“Written with great tenderness and insight, this book portrays West Virginia through the eyes of those who seldom appear in the literature about Appalachia: rural girls.”—Barbara Ellen Smith, co-editor of Transforming Places: Lessons from Appalachia
“Thinking Outside the Girl Box reads as a delicious, compelling, collaborative ethnography that escorts readers into the delicate, rugged human terrain of life in Appalachia…. This book is beautifully accessible to undergraduates or graduates. Spatig and Amerikaner are gifted story-tellers. Together, with the young women and their mentors, they have crafted a sweet jewel, opening the box of ethnography, challenging the girdle of evaluation, asking us to peer inside the intimacy of growing up girl in rural America.”—Michelle Fine, The Graduate Center, CUNY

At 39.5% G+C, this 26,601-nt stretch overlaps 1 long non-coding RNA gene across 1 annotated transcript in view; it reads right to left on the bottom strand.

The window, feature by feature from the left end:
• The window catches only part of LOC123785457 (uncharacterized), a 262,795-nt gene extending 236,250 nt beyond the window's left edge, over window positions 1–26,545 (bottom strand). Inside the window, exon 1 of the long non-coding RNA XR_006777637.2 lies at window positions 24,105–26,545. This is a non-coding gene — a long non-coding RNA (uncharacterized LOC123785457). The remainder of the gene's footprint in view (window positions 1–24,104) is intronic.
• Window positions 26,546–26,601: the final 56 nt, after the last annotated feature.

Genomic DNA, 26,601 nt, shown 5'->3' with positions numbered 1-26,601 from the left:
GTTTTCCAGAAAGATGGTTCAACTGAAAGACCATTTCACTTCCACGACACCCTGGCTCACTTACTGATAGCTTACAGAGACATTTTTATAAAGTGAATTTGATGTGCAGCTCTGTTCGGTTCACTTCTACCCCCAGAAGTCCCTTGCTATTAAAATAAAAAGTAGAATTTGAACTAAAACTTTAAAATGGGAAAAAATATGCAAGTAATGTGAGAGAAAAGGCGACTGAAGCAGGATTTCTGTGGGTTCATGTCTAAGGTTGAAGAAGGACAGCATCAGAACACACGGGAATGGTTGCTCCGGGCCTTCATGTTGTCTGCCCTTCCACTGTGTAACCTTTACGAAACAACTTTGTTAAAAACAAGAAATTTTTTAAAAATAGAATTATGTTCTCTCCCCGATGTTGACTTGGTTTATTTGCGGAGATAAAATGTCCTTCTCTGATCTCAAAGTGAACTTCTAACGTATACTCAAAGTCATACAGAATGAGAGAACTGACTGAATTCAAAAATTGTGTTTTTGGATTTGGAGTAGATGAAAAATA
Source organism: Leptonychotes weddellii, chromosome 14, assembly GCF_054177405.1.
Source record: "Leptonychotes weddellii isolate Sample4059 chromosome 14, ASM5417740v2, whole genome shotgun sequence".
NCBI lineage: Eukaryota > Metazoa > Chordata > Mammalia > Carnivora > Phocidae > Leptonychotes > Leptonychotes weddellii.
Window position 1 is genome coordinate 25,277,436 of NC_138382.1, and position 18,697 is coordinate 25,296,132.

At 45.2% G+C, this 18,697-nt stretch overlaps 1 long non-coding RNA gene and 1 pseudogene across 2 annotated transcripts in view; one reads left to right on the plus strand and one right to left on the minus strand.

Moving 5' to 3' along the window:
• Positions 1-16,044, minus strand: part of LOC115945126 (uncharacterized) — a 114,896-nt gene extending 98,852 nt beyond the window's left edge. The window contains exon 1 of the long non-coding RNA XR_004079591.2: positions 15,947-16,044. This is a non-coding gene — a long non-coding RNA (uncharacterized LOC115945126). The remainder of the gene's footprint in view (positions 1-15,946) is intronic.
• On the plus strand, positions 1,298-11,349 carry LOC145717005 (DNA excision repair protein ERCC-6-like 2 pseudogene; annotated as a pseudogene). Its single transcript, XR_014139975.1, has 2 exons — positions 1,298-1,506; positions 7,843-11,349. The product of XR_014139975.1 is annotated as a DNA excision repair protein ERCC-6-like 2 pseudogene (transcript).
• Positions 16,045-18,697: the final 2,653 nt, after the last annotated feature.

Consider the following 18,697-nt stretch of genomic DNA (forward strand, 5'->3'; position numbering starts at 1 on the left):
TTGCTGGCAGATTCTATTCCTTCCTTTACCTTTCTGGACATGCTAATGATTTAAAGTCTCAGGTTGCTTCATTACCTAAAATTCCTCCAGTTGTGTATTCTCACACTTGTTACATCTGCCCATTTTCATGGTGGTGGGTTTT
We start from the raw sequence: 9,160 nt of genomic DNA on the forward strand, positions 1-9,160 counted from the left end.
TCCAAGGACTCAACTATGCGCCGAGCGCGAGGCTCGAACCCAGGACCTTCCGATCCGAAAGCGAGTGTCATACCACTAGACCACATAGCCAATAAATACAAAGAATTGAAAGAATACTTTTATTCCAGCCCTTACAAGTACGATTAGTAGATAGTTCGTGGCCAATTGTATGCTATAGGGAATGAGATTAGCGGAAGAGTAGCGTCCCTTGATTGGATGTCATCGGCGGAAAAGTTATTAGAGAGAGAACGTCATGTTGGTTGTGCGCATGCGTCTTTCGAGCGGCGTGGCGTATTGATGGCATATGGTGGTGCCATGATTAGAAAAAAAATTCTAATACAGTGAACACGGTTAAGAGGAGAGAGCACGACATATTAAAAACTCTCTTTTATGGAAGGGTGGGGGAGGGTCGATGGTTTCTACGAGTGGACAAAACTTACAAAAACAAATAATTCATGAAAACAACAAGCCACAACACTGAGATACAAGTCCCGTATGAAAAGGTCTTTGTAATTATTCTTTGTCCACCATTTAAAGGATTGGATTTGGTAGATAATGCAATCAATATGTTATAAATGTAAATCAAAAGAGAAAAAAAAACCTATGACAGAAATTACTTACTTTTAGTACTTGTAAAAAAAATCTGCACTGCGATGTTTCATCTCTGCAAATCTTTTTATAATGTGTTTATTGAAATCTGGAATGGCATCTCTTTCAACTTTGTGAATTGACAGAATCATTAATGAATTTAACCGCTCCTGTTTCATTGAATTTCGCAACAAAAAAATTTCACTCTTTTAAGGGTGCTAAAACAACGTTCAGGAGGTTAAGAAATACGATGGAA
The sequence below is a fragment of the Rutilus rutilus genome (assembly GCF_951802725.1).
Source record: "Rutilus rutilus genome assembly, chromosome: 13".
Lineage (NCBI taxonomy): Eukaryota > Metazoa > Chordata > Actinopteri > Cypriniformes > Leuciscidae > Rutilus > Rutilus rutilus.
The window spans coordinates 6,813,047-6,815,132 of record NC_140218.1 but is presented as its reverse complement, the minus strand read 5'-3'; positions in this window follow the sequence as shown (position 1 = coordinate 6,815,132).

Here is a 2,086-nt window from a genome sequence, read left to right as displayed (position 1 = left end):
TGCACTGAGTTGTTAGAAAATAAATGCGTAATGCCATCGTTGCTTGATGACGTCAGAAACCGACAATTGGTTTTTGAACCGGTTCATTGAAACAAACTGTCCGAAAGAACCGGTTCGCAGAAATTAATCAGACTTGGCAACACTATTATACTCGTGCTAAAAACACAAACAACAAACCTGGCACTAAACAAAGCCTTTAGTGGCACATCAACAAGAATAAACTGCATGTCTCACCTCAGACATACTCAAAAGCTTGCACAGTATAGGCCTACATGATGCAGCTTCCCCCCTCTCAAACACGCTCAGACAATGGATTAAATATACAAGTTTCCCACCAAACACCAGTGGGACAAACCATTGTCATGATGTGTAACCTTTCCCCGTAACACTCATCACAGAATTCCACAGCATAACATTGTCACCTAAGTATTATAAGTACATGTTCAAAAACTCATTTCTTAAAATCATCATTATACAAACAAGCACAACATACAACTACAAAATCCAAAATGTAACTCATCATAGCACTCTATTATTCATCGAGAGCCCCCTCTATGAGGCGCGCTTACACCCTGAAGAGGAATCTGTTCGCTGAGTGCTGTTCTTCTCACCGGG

“Thinking Outside the Girl Box will change the way you look at words like resiliency, development, democracy, girls. Spatig and Amerikaner remind their readers that a real feminist analysis begins with love and that its methodology is necessarily one of loving collaboration. In a period in which multinational agency after multinational agency is `discovering’ that girls exist, the story of the Girls Resiliency Program is a necessary one.”—Daniel Moshenberg, coeditor of Searching for South Africa: The New Calculus of Dignity
“This is an extraordinary collaborative ethnography, one that authentically involves research participants in multiple stages of the research and writing processes. But it is also much more than this. It is, as Spatig and Amerikaner suggest, a love story that both warms and breaks the heart.”—Luke Eric Lassiter, author of The Chicago Guide to Collaborative Ethnography